Shelves: bookgroup
I wasn't anticipating the emotional journey this book would take me on. I've been sad, angry, happy, bereft, indignant, heartbroken, despairing, hopeful, and just about every other emotion you can imagine while I've been reading it.
I'm so moved by the true-life heroine of this book, Haregewoin Teferra who turned her grief after losing her husband and a daughter into a mission to rescue as many of the thousands of AIDS orphans in Ethiopia as she could handle, and then some. The author doesn't pai
...more
Christy
This is an eye-opening book about AIDS orphans in Ethiopia. Melissa Fay Greene particularly focuses on the efforts of one woman who cares for those orphans. Haregewoin Teferra was one of the few refuges for AIDS orphans in the earlier days of the pandemic. Greene's tale doesn't seek to make Haregewoin into a saint, but shows her in all her courage and also her limited ability to handle the incredible task she takes on. When the Western world begins to laud Haregewoin for her deeds, Greene also s ...more
Laurel
Mar 17, 2010 rated it really liked it  ·  review of another edition
Shelves: non-fiction
Much like Half the Sky, this was one of those books I often found myself wishing everyone would read. Briefly speaking, in There is No Me Without You, journalist Melissa Fay Greene explores the history of HIV/AIDS, the subsequent plight in Africa (more specifically, Ethiopia), and how one woman reached out and tried to bring about change. Insightful, educational and inspiring.
Eileen Souza
Jun 08, 2010 rated it it was amazing  ·  review of another edition
Shelves: africa, adoption
This is one of the most profound, informative, and life-altering books that I have ever read. If I could give it six stars, I would.

I started reading this book because I’m a prospective adoptive parent, looking to adopt from Ethiopia. I could not have picked a better book to explain the history and reality of HIV as well as the impact on the children of Ethiopia.

This non-fiction work is a story told in two parts. The first aspect of the book covers the history of the development of HIV/AIDS, how
...more
« previous 1 3 4 5 6 7 8 9 next »
  • Love in the Driest Season: A Family Memoir
  • The Hospital by the River
  • In Their Own Voices: Transracial Adoptees Tell Their Stories
  • My Fathers' Daughter
  • Parenting Your Internationally Adopted Child: From Your First Hours Together Through the Teen Years
  • Notes from the Hyena's Belly: An Ethiopian Boyhood
  • The Connected Child: Bring Hope and Healing to Your Adoptive Family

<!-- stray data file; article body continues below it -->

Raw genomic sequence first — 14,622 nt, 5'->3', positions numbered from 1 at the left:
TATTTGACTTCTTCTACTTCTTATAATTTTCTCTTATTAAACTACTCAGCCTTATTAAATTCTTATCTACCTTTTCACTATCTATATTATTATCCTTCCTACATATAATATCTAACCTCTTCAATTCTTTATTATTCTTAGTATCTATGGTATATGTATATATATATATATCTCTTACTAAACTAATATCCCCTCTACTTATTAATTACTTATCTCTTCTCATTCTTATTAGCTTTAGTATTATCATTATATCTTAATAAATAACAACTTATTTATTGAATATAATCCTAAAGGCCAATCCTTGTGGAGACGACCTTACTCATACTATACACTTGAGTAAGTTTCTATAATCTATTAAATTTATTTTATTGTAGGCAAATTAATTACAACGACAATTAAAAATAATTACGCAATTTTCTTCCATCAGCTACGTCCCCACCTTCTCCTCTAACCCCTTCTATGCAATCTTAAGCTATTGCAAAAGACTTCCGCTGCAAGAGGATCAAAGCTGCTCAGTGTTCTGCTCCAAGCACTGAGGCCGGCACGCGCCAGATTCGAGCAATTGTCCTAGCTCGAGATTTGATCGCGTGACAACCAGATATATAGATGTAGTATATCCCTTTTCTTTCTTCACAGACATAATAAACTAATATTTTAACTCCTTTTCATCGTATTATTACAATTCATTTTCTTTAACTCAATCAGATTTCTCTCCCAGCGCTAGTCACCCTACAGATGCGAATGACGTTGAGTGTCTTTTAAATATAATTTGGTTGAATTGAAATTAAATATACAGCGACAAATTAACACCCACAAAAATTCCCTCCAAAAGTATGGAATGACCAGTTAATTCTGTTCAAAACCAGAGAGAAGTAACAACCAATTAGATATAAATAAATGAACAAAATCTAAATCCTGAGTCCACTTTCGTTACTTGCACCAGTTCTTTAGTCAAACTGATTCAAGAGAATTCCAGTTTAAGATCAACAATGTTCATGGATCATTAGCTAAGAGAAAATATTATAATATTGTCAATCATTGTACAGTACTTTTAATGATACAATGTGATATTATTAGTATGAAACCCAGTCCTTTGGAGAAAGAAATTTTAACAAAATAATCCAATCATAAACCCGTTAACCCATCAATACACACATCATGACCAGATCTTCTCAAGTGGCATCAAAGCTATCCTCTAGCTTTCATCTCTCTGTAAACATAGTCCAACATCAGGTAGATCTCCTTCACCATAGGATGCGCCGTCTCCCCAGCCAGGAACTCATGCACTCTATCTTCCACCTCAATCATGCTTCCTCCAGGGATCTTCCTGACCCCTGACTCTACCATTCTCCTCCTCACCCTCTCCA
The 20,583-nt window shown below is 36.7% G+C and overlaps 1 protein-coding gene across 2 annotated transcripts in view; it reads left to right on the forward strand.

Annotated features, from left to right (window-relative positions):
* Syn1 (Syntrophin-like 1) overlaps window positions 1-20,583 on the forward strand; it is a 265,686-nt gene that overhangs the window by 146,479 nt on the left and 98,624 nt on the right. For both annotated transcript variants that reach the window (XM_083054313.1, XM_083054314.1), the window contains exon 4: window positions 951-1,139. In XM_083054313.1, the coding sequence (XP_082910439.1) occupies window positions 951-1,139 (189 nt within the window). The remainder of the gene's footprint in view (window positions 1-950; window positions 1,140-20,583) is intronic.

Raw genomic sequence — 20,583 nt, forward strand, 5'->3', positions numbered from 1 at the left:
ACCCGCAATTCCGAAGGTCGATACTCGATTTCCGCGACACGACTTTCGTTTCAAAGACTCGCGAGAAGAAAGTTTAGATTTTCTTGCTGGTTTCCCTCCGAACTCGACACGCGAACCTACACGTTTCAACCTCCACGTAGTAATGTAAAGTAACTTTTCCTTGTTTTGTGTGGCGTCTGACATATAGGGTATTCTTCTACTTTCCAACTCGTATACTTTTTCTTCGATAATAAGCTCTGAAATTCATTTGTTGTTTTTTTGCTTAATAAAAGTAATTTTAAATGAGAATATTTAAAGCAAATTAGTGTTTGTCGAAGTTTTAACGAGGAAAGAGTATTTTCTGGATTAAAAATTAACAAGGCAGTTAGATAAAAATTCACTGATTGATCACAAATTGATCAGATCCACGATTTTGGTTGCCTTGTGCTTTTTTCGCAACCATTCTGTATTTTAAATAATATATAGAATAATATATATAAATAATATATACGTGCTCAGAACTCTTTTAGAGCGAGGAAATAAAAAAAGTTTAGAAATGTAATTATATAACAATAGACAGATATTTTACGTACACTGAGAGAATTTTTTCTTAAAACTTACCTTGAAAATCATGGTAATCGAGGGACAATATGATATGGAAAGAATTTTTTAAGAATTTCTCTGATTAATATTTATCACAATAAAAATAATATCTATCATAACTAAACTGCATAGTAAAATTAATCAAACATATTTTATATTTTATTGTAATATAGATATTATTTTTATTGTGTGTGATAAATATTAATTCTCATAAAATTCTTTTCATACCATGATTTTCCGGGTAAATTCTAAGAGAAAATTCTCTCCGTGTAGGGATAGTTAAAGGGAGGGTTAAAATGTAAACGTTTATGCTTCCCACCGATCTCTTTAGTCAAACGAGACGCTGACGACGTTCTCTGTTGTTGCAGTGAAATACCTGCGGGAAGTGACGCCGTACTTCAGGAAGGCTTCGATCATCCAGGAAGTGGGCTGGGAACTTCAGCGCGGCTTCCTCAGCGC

• Outsiders Within: Writing on Transracial Adoption
  • I'm Chocolate, You're Vanilla: Raising Healthy Black and Biracial Children in a Race-Conscious World
  • 28: Stories of AIDS in Africa
  • Attaching in Adoption: Practical Tools for Today's Parents
  • Nine Hills to Nambonkaha: Two Years in the Heart of an African Village
  • Scared (On the Edge of the World #1)
  • House of Stone: The True Story of a Family Divided in War-Torn Zimbabwe
  • Toddler Adoption: The Weaver's Craft
  • Fields of the Fatherless: Discover the Joy of Compassionate Living
  • Held at a Distance: My Rediscovery of Ethiopia
  • The Child Catchers: Rescue, Trafficking, and the New Gospel of Adoption
69415
Melissa Greene has been a contributor to NPR, The New York Times Magazine, The New Yorker, LIFE, Good Housekeeping, Newsweek, The Atlantic, Readers Digest, Ms., The Wilson Quarterly, Redbook, and Salon.com. She lives in Atlanta with her husband, Don Samuel, a criminal defense attorney. They have been married for 28 years and are the parents of nine children: Molly, Seth, Lee, Lily, Jesse (adopted ...more
More about Melissa Fay Greene...
“So how does it happen that -- while most people instinctively try to save themselves and their families from a catastrophe -- a few slow down, look back, and suddenly reach out to strangers? Instead of fleeing in the opposite direction, a few wade into the rising waters to try to yank the drowning onto higher land. ... In the coming months and years, I would learn that -- just as there is no blood test to identify who will jump into the fray -- there is no simple biographical arc either. No resume can predict why this man or woman, at a safe remove from crisis, suddenly announces, "This is my fight.” 3 likes
“In the Pirkei Avoth, the Jewish ethical compendium from the third century, it is written, "In a place with no people, try to be a person" (2:6).” 0 likes
More quotes…